I learned about a website www.spokeo.com recently, which allows the public to search for personal information on people. It is an American website, and so I did what any loving niece would do, I looked up my Uncle John. I learned there are 976 people in the USA with his name (at least 976 people in the spokeo database with his name), and 18 in the state in which he lives. I was able to easily find him by scrolling down through the list and finding his city and address. I clicked on his name and a profile appeared, which was alarming in its detail. It had his address, phone number and confirmation of his marriage to my aunt, all information that is available in most phone books. However, the information does not stop there. It correctly lists his age, ethnicity, education level, profession, whether he has children, how many people live in his house, how long he has lived there, whether he owns it, and what style of house it is. His neighbourhood is profiled, and strangely enough, so are his interests. This is where the profile takes liberties. It values his house at over $1 million. If this is true, congratulations Uncle John! However, the person who alerted me to this website said her house was also listed at this value, and incorrectly. However, it is the lifestyle and interests section that takes the most liberties. Apparently my uncle enjoys sports and reading and the outdoors, which I’d say is true. He also apparently loves to read about politics, but is not interested in politics. And he enters sweepstakes and loves home decorating. And there are a series of photos of strange men that I can say are NOT my uncle.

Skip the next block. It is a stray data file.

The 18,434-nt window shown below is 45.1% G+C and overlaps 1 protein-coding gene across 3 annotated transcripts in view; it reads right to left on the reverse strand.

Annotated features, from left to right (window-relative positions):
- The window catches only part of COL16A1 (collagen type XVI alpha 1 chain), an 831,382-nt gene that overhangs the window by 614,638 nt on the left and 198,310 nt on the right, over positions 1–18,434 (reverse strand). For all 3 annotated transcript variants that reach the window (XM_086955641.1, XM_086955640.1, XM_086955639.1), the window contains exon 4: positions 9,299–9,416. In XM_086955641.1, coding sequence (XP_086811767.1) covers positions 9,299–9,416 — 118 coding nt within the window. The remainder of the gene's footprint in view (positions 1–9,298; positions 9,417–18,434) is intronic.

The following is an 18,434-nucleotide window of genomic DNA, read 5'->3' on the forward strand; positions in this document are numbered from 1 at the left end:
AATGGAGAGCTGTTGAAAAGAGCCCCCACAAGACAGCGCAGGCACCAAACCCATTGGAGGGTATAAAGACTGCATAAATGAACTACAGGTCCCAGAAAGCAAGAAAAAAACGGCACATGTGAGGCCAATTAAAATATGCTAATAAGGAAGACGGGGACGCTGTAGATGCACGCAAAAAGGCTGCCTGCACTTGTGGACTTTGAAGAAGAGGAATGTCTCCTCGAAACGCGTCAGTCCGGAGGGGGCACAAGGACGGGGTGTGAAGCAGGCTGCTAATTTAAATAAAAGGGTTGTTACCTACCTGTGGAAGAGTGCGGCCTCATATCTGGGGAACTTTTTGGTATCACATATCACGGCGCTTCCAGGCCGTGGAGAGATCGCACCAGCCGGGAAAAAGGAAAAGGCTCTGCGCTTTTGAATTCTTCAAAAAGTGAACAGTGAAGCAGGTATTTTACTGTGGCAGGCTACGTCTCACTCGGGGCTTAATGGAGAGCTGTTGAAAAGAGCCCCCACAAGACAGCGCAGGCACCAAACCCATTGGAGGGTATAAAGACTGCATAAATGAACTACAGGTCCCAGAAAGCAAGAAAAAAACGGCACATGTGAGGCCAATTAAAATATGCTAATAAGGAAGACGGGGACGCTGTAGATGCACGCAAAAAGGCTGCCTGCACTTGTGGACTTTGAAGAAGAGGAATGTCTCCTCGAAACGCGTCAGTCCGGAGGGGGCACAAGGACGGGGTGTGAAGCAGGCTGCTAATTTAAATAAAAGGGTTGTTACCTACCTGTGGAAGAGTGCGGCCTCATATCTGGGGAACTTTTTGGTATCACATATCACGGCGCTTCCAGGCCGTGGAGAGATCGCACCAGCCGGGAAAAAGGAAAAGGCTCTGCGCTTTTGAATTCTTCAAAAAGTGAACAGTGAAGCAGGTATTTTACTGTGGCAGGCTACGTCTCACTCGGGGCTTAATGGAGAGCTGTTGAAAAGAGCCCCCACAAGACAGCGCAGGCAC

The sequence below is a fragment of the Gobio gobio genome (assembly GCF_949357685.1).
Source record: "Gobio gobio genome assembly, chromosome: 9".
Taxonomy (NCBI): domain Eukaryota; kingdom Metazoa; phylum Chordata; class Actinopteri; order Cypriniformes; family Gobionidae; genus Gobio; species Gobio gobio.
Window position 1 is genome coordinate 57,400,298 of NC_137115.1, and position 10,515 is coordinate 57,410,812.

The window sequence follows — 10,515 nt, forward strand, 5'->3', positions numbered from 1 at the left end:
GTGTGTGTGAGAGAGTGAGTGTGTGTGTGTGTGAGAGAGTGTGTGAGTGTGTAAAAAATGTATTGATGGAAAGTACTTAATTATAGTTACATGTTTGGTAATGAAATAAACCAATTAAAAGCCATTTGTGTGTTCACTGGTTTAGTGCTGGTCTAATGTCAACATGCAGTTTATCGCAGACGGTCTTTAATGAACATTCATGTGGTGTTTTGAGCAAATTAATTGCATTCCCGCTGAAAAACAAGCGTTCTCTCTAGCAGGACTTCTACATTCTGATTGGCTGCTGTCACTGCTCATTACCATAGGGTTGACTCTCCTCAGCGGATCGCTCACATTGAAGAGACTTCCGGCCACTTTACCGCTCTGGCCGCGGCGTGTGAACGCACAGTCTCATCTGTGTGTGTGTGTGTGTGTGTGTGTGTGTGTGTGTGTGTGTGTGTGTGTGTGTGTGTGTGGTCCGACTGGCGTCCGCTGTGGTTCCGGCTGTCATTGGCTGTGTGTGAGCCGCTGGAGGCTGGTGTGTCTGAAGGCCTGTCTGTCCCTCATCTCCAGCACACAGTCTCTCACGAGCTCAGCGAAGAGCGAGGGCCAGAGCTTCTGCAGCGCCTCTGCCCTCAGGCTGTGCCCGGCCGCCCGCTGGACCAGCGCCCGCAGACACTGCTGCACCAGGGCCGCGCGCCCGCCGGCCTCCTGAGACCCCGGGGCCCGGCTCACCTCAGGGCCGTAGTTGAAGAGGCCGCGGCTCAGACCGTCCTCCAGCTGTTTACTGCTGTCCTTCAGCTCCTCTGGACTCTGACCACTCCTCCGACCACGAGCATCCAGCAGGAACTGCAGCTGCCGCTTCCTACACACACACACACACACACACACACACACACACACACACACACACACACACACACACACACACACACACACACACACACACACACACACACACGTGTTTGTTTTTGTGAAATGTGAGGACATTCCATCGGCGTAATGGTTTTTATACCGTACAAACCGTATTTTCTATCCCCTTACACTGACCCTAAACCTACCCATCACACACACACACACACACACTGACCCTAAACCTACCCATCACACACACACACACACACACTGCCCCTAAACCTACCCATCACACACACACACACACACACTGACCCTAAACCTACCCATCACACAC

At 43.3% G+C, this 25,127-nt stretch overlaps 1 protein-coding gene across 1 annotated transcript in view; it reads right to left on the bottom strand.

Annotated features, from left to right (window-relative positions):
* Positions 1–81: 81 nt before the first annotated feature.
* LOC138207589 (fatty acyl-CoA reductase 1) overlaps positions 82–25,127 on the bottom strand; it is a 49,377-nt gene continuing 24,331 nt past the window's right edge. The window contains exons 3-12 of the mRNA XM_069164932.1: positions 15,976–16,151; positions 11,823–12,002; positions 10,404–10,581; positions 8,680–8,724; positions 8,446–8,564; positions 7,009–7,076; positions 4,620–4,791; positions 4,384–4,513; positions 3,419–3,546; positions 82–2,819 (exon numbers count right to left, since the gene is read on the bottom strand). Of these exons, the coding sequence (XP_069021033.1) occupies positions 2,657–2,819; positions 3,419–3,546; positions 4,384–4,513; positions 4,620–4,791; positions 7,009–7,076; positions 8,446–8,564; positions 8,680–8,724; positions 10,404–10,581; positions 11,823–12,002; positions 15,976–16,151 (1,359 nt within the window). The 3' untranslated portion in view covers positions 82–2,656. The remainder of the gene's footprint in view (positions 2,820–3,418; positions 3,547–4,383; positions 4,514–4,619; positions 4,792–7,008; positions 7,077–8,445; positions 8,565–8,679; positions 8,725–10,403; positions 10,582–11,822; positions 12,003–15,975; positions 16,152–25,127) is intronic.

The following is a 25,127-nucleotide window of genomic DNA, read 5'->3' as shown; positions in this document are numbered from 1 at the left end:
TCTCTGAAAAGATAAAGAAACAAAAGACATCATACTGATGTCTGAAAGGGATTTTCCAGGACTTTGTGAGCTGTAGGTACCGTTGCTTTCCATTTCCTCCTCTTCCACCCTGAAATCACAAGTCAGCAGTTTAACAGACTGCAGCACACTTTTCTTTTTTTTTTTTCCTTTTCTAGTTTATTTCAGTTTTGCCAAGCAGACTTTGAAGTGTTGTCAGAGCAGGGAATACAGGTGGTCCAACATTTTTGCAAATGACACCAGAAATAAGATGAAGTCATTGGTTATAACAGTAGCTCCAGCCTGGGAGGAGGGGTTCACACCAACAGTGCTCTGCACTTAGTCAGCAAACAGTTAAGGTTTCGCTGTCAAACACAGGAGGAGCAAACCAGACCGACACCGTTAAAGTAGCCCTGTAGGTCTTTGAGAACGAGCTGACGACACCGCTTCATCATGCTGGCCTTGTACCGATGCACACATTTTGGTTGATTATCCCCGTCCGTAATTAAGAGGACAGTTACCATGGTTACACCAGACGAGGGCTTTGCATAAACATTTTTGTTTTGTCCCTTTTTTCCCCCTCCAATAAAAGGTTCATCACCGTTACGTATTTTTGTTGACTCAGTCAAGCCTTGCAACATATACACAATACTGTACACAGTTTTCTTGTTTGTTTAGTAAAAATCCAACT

This is where the profile shifts subtly to a work of fiction. There are privacy concerns with pooling together seemingly inconsequential data and creating a profile of a person, but it is even more invasive when part of the profile is untrue. There are just enough points of truth in the profile to create an air of reality to it, so that a person looking at the profile might accept everything on the profile to be true. And make judgements of him. Potential Employers, friends, partners, all might turn to such a profile to make assessments about you, which might affect you in the real world. Yet the untruths do not satisfy the requirements for a cause of action in libel (even in the UK!), nor would the nature of the information likely provide grounds for an action in breach of privacy, although there might be a cause of action under the Data Protection Act. In tiny writing at the bottom of his profile spokeo writes, “Profile data is derived from marketing surveys, consumer records, and public data sources and is not guaranteed to be 100% accurate. The data provided to you by Spokeo may not be used as a factor in establishing a consumer’s eligibility for credit, insurance, employment purposes or for any other purpose authorized under the FCRA.” Notice the use of the word “may” for the use of the information by potential employers etc. It does not expressly forbid the use of the information, but conveniently exempts itself from liability for the truth of the content. Even if it did expressly forbid it, how would spokeo know that a potential employer looked at its site and relied on the information in a profile in making a decision between two candidates for a job?
I viewed the ‘basic’ profile. If I pay$2.95 per month I get a one year membership to view a more detailed profile of him. Instead, I deleted his profile. You can thank me later Uncle John.